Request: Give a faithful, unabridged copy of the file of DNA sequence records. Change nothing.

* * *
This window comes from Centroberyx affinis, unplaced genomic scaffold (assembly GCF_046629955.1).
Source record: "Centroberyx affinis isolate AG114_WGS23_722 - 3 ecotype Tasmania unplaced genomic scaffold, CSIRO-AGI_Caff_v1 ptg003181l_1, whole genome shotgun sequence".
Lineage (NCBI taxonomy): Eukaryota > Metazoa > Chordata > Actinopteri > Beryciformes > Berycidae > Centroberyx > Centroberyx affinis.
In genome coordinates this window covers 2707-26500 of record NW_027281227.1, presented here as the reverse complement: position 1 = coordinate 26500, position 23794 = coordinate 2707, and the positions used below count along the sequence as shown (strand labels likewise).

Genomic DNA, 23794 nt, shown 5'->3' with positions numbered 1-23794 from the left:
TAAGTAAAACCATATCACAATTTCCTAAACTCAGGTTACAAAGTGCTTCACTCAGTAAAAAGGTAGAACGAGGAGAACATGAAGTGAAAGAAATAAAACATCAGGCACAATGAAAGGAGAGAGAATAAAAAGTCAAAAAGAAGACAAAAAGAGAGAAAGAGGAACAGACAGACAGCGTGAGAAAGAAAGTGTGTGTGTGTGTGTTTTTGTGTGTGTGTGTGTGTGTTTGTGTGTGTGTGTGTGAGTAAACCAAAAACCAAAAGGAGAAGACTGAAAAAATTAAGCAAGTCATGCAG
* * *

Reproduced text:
This window comes from Centroberyx affinis, unplaced genomic scaffold (assembly GCF_046629955.1).
Source record: "Centroberyx affinis isolate AG114_WGS23_722 - 3 ecotype Tasmania unplaced genomic scaffold, CSIRO-AGI_Caff_v1 ptg003181l_1, whole genome shotgun sequence".
Lineage (NCBI taxonomy): Eukaryota > Metazoa > Chordata > Actinopteri > Beryciformes > Berycidae > Centroberyx > Centroberyx affinis.
In genome coordinates this window covers 2707-26500 of record NW_027281227.1, presented here as the reverse complement: position 1 = coordinate 26500, position 23794 = coordinate 2707, and the positions used below count along the sequence as shown (strand labels likewise).

Genomic DNA, 23794 nt, shown 5'->3' with positions numbered 1-23794 from the left:
TAAGTAAAACCATATCACAATTTCCTAAACTCAGGTTACAAAGTGCTTCACTCAGTAAAAAGGTAGAACGAGGAGAACATGAAGTGAAAGAAATAAAACATCAGGCACAATGAAAGGAGAGAGAATAAAAAGTCAAAAAGAAGACAAAAAGAGAGAAAGAGGAACAGACAGACAGCGTGAGAAAGAAAGTGTGTGTGTGTGTGTTTTTGTGTGTGTGTGTGTGTGTTTGTGTGTGTGTGTGTGAGTAAACCAAAAACCAAAAGGAGAAGACTGAAAAAATTAAGCAAGTCATGCAG